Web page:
Joel: My momma gave me the name Joel. Joel Leon. There is meaning behind the name. And she’s always been in my ear “this is the name I gave you. It’s special. Use it.” And around late 2012, I read an article about Mos Def going back to his given name, Yasiin Bey. And it was becoming increasingly difficult for me to go out to non-musical events with my musical friends and introduce myself as anyone other than Joel, which is what I had been doing in the past, except for real close friends and family. It just felt silly. So with the release of Freedom, in January I came out for a performance and said “some folks call me MaG. Ya’ll can call me Joel”. It felt freeing. The moment just felt right. I’m very much the “do what feels right intuitively” type. So, deciding to let go of the MaG name felt like real “freedom”, so to speak. So now, it’s Joel. Just me.

DK: Thanks for your time, Joel. It’s been an honor to have you be a part of this project.

Haven’t heard “Make It In America” yet? Here it goes:



Song credits
:
Written by Joel L. Daniels
Produced by Trey Hemingway
Audio mastering by Echosound Studiolab
Art by Tiffany Pilgrim for Tiffany Pilgrim Art Direction & Graphic Design

Follow Joel. Online
: Website | Facebook | Twitter

Haven’t played the This One Goes To Eleven… album yet? GO HERE and while you’re doing that, hit the jump to read the interview with Arthur.

Arthur Lewis promo shot

DK: First off I had to ask Joel about his name change so I’m gonna ask you about your name: looking at your website, are you really actually Arthur Lewis IV?

Arthur: Yep! My grandfather was Arthur O Lewis Jr., one of the founding figures of the field of Utopian Studies.

DK: If I remember this correctly, I discovered your music by accident when Mec Jagger reached out to put me up on Muhsinha who was just coming out at the time. While I was on her website, I saw your EP, clicked play out of curiosity and was blown away (maybe more so than I was by Muhsinha, lol) and If We Were became one of my favorite releases of that year. Can you talk about making that EP and what the music on it means to you now looking back 6 years later?

Arthur: It took forever. I wrote, recorded, mixed, and eventually “mastered” the whole thing by myself at home, and it drove me nuts. It was basically one mid-20’s creative existential crisis after another. Yeesh. I actually blogged about the process in detail for a couple months. Yyou can see that at on my website HERE and HERE.

Basically, I started recording what was supposed to be a full-length album called, Waiting in 2005, but I kept pushing back the release date. After two or three years of this, Mec convinced me that I needed to just put out *something*. I’d been trying to make this grand perfect statement, and my expectations were just too high for me to ever actually meet them. So we cut it in half and put out “If We Were”. I’ve still got the unfinished project files from the other EP, In The Days, which will probably never see the light of the day. Well, I might finish the title track someday.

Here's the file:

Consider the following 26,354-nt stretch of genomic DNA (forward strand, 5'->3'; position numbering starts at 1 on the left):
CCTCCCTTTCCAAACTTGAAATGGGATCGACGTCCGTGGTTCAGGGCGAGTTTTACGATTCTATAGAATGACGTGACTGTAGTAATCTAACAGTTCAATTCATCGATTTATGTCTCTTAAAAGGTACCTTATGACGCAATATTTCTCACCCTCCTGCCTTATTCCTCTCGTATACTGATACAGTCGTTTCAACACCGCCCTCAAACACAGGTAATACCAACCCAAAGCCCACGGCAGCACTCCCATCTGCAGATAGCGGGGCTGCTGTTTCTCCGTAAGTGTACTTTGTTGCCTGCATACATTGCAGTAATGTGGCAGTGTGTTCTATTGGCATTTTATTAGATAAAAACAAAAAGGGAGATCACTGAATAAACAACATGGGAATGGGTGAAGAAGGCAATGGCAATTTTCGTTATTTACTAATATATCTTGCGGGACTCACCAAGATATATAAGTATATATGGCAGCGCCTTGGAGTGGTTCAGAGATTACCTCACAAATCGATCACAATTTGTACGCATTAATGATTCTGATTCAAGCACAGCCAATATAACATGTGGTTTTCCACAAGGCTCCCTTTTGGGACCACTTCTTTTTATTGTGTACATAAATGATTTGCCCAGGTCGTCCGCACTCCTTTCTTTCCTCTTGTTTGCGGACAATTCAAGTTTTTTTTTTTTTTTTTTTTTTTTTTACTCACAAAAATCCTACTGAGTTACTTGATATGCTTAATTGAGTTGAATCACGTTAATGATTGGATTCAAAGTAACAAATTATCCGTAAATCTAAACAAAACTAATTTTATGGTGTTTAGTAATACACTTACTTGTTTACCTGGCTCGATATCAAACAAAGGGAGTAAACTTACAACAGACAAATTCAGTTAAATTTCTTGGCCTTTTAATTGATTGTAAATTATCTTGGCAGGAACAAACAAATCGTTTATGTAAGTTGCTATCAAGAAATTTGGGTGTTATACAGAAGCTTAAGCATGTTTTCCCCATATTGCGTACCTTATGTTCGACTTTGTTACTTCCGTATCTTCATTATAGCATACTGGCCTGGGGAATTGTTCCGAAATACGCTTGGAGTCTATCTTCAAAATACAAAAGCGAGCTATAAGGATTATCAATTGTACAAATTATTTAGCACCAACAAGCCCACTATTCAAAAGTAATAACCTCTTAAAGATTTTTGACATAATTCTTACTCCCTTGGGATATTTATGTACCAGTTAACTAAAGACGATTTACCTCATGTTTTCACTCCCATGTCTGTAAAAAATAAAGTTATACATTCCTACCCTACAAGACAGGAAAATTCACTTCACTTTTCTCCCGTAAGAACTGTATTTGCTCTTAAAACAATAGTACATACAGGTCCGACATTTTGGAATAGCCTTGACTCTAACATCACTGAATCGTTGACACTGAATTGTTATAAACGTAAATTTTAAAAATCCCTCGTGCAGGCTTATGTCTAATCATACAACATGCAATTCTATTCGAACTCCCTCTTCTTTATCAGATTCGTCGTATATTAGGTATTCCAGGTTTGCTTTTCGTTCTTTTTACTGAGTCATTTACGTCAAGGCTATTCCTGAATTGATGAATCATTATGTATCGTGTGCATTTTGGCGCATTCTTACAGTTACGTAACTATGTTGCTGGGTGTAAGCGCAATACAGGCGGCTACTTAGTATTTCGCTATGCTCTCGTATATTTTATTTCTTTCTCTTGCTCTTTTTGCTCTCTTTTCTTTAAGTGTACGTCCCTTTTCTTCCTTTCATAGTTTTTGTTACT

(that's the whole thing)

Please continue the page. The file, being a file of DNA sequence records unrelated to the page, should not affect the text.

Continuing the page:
Looking back, I still love that music, and I don’t think I’ve done anything that I’m more proud of, but it also feels immature. I had a lot to prove when I was making that album, and it shows. Sometimes I’ll listen to it and just keep pointing out: “Oh, that was just me trying to be this person, or that person.” “Far Side of Town?” Thom Yorke and Prince. “Silly Pop Song?” Justin Timberlake and Thicke. “La Da Da Dee?” D’Angelo – “Untitled.” Like, just that one song. And the whole thing was really just me trying to do Stevie Wonder‘s Music of My Mind. The feel of that album (actually all that messy solo Stevie stuff) is so warm and personal and perfect, I don’t think I’ll ever be able to stop trying to capture it.

DK: Makes sense. The EP has a really organic, warm feel and your voice has a sort of spiritual gravitas to it but many of the lyrics or song topics (“Silly Pop Song” and “La Da Da Dee”) are actually quite whimsical. Thematically wise, at least. Can you speak on that dichotomy from your pov?

Arthur: You know, I think that’s just how people are. To me, “spiritual gravitas and whimsy” sounds like a great definition of being in love. Or of writing music, or raising kids, or doing anything really meaningful. You’ve got to have all of it to capture the jumble of human experience.

That said, I also have trouble with lyrics. I get there eventually, and people seem to like what I write, but I just don’t have the same connection to the craft of expressing emotion with words as I do to melody and chords and rhythm. Writing music is free and easy, but writing lyrics is work. A lot of my songs show up as these fully-formed musical creatures with a certain vibe and identity to them, and then I’ll spend months or even years struggling to plug in words. It all comes from real emotional experience, but sometimes you can see how I glued the pieces together.